I picked this book up because I have an interest in mini-museums and have been brainstorming new museum experiences. I call them “museums” because that’s the closest term I know that describes them. The main difference might be that is that museums are there to tell a story and show you the artifacts of that story but my ideas are more about the experience for the visitors. I should probably call them “experience spaces” or something, but I use the word museum because I have more mental images I can references when brainstorming.
I also was interested in The Participatory Museum because one of the main tools the Eureka Room uses is participation. I don’t want the Eureka Room to be a passive experience for people.
This is a really great book. There’s value from beginning to end and while there’s a lot of words dedicated to explaining concepts and relationships, it manages to keep from the esoteric gobbledygook that museum defenders can fall into, imo.
Nina Simon is an engineer turned experience designer, which I think is why the information is so straightforward and useful. (I also describe myself this way so it’s possible I enjoyed this book so much because we think similarly).
Here’s just a few things I learned that I thought were helpful.
Not Everyone Wants To Be Creative
While a lot of “participatory” stuff centers on the participants making things or being creative, only a small percent of people actually want to do this. This seems obvious if you are not a creative. But if you’re surrounded by creative people (like I am) that want to do this kind of stuff it can be easy to assume the rest of the world loves it, too. Not necessarily.
But, fear not! There are other ways to participate other than creating. There are people who like to give feedback and critique, there are people who like to organize and rank, and there are other types of “participation” that people can do. You can construct ways to participate in these ways that are both valuable to the institution and the visitor. (Read the book to see how).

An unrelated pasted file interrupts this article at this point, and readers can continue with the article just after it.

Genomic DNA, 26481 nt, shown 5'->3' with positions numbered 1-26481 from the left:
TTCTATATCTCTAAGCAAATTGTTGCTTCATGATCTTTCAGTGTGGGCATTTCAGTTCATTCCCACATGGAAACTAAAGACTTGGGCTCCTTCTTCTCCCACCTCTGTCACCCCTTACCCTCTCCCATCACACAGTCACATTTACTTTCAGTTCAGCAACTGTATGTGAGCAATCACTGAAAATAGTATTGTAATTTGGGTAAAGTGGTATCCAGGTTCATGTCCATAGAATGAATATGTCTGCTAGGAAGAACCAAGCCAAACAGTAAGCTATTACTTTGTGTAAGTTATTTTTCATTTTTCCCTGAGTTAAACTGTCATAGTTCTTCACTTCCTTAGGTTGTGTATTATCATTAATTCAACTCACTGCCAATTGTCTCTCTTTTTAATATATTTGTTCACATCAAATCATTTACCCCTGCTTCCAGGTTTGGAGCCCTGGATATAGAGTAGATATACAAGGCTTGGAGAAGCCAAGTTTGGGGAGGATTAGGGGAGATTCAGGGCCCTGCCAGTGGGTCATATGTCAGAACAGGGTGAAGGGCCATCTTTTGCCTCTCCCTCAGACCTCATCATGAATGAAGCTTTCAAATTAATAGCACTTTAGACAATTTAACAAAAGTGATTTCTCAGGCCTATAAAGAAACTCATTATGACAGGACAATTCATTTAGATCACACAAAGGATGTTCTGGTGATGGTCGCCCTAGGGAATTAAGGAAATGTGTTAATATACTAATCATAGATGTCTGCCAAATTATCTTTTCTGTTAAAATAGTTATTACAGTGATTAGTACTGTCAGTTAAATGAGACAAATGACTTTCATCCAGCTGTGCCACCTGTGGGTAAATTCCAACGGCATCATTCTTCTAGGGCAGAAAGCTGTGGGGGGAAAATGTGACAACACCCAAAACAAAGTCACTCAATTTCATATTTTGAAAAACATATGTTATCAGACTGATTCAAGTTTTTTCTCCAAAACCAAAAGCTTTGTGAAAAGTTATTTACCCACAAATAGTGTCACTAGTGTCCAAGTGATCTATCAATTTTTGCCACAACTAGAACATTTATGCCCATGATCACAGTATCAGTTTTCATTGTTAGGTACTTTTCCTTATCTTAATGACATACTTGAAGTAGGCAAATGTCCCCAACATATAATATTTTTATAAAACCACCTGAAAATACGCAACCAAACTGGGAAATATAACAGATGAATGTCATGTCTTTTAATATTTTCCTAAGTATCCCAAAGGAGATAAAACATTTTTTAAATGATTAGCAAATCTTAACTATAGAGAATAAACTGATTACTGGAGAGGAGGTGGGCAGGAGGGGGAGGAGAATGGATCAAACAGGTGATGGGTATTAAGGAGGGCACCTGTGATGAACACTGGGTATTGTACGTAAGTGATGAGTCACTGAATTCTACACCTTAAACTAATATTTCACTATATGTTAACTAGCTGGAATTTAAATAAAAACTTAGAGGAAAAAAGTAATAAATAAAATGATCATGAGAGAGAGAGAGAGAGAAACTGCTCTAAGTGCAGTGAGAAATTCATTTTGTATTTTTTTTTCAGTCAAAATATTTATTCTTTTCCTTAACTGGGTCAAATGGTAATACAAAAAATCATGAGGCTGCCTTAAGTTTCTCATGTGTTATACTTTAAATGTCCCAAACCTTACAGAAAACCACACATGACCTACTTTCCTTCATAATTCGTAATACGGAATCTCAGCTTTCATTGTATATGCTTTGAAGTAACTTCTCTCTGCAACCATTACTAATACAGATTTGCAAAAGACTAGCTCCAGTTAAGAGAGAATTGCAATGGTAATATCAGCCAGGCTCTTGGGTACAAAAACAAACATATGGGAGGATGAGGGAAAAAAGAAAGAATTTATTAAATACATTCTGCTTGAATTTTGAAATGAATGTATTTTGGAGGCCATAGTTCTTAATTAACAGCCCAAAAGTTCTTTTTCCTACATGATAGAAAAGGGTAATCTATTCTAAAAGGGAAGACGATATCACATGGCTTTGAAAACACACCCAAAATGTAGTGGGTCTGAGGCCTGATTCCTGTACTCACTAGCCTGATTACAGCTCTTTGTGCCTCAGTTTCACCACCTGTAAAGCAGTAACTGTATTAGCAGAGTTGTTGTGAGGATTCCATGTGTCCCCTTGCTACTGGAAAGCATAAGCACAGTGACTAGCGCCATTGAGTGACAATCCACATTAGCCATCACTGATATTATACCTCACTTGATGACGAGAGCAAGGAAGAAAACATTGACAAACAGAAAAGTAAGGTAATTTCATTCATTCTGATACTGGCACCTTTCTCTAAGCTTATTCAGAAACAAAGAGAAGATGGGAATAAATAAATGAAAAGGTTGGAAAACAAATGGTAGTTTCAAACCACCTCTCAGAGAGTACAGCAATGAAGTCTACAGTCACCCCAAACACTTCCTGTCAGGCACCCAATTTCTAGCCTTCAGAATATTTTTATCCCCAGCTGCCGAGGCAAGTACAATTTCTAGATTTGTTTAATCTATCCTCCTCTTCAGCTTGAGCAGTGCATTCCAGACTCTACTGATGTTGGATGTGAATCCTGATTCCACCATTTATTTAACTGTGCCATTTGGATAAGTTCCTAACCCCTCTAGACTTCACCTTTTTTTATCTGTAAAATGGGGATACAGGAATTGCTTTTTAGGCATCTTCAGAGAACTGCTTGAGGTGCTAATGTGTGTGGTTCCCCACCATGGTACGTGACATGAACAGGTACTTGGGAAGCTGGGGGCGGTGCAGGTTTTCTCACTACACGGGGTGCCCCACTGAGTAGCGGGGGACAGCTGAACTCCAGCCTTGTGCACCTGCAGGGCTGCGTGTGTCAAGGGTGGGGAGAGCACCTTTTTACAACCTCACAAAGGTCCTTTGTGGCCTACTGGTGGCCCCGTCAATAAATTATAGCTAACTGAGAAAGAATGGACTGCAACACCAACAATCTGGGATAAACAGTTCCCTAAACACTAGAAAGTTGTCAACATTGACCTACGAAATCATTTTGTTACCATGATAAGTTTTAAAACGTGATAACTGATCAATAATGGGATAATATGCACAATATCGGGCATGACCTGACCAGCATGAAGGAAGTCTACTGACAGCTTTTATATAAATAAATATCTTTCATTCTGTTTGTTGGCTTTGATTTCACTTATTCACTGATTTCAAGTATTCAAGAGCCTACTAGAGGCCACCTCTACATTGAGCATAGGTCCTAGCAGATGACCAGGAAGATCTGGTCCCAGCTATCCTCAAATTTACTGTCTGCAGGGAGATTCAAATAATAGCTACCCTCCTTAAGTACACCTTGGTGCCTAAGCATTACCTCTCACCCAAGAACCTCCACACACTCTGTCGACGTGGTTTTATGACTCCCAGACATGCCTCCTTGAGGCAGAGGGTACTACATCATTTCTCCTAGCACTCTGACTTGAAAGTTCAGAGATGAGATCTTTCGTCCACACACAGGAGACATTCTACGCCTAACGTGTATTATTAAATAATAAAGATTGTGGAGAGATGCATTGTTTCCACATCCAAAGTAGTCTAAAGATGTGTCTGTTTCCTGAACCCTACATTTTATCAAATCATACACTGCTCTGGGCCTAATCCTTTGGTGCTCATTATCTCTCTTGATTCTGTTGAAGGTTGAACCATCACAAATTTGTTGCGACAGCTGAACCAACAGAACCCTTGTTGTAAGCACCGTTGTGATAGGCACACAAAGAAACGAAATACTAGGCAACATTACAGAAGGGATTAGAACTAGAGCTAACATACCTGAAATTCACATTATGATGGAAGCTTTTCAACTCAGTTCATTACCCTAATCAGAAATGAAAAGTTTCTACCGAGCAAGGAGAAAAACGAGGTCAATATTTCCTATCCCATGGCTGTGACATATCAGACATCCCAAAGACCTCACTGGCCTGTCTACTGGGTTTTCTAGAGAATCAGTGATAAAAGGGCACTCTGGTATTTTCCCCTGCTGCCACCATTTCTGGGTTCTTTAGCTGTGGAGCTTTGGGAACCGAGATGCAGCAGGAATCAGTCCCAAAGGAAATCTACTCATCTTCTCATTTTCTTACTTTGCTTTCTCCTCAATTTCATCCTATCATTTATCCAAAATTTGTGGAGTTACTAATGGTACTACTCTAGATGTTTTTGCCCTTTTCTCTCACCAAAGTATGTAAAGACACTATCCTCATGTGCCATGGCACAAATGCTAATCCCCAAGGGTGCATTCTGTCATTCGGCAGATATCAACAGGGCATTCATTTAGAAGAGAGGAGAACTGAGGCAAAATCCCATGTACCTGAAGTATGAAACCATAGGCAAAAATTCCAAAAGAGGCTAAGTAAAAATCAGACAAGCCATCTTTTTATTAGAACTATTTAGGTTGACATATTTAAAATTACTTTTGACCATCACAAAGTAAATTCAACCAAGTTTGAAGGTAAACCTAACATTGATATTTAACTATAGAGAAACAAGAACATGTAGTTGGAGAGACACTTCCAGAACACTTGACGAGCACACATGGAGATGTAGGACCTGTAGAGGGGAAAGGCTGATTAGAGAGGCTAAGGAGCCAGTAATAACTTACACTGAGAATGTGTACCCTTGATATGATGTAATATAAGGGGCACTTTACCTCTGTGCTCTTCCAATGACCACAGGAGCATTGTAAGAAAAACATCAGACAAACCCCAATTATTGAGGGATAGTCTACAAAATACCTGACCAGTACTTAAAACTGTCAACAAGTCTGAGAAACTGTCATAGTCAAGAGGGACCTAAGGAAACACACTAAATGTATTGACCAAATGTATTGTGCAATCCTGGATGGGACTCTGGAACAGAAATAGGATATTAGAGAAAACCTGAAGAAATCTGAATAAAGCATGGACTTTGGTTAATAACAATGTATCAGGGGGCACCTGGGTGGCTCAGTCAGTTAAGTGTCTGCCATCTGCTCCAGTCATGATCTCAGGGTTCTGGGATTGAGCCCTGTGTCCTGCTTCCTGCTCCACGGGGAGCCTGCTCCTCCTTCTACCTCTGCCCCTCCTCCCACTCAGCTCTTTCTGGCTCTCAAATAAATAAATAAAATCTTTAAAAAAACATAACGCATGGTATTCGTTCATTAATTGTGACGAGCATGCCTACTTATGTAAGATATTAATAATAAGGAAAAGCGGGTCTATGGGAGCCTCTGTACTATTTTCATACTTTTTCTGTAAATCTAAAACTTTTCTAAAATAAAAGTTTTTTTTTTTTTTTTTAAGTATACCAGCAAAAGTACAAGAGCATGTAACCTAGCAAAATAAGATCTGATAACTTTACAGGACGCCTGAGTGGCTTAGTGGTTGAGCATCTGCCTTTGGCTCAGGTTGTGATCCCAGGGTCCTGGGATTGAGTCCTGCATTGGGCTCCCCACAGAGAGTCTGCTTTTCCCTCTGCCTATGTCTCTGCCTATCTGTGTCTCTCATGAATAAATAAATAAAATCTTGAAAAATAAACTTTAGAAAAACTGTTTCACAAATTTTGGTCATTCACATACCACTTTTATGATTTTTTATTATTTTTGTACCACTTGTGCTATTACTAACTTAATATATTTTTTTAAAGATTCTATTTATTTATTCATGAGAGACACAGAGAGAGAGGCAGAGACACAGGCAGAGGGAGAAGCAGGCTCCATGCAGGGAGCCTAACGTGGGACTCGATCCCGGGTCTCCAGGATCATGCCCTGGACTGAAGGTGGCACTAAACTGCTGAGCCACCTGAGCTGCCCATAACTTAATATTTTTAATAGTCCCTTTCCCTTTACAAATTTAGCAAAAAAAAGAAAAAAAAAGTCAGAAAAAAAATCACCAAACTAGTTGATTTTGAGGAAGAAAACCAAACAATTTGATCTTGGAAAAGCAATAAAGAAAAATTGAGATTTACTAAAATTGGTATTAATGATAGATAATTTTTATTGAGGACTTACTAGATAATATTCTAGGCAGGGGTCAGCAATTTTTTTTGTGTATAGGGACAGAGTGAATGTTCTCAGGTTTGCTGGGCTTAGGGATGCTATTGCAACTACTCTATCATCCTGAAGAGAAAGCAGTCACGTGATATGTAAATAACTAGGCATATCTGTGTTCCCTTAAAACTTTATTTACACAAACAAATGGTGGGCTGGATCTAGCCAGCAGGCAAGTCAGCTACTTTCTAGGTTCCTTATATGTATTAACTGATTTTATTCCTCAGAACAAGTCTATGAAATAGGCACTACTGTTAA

It’s Not All About You
You need to focus on the needs of your participants, your institution, and your visitors. This concept comes up again and again in so many books I read. It can’t just be about you. It can’t just be about them.
There are different depths of participation you can consider. Simon distinguishes from interacting with content, to creating content, and interacting with other people in the museum. While there’s probably not clear boundaries in real life, these distinctions are real and each type of participation you might attempt does have costs and benefits.
This Book Has Breadth and Depth
I really like that she gets into the nuts and bolts of operations. For example, if your institution is becoming more participatory, how will the front-line workers feel about that? Are they the right people? Can they be trained? Will they resist? How do you make the transition a smooth one? She has many suggestions.
At first glance, I thought the book was going to be a sort of “how to get your visitors to do arts and crafts” but Simon goes way deeper than that. Much of her focus is how to engage a diverse audience, people who don’t think the institution is for “people like them”, and don’t see the value of it.
Getting people to participate is also about making people feel part of the community and getting the institution to support the community. There’s examples of people in the community bringing in items or photos that mean something to them to be displayed for all – and these exhibits becoming more popular than anything the museum had created on its own.
There’s a lot of good information on how to engage with your visitors. What kinds of questions to ask and not ask, how to get the feedback that will be useful to your institution. How to determine what you are asking of the and what you are providing them for their participation.
There’s a lot of short case studies that show how certain ideas worked or didn’t. There’s lots of lessons here that you won’t have to learn the hard way. There’s also lots of ideas you can steal/borrow. Throughout the book you feel what you’re being told isn’t just theory, but the distilled experience of someone who’s been there. In fact, even though the book was written by Simon, it was created online with the help of anyone that wanted to add or comment on drafts. (You can read it for free online, too).
One observation I had was that many of the most well attended participatory exhibits were somewhat unpolished. I wonder if the amount of amateur videos, blogs, and websites we’ve seen over the last two decades has in some ways made such rough around edges content more acceptable. Similarly, we’re at the one year mark for the pandemic and we’ve gotten used to (at least somewhat) seeing celebrities and newscasters producing content from their bedrooms and home offices instead of slick studios filled with laughing live audiences. Things seem more real and equinanimous. I wonder if the doors are opening to a more broader understanding that we’re all just people. But I digress. That’s for another post.
I highly recommend you read this book if you are trying to get more engagement with your institution or just like read books by experts in other domains, like I do.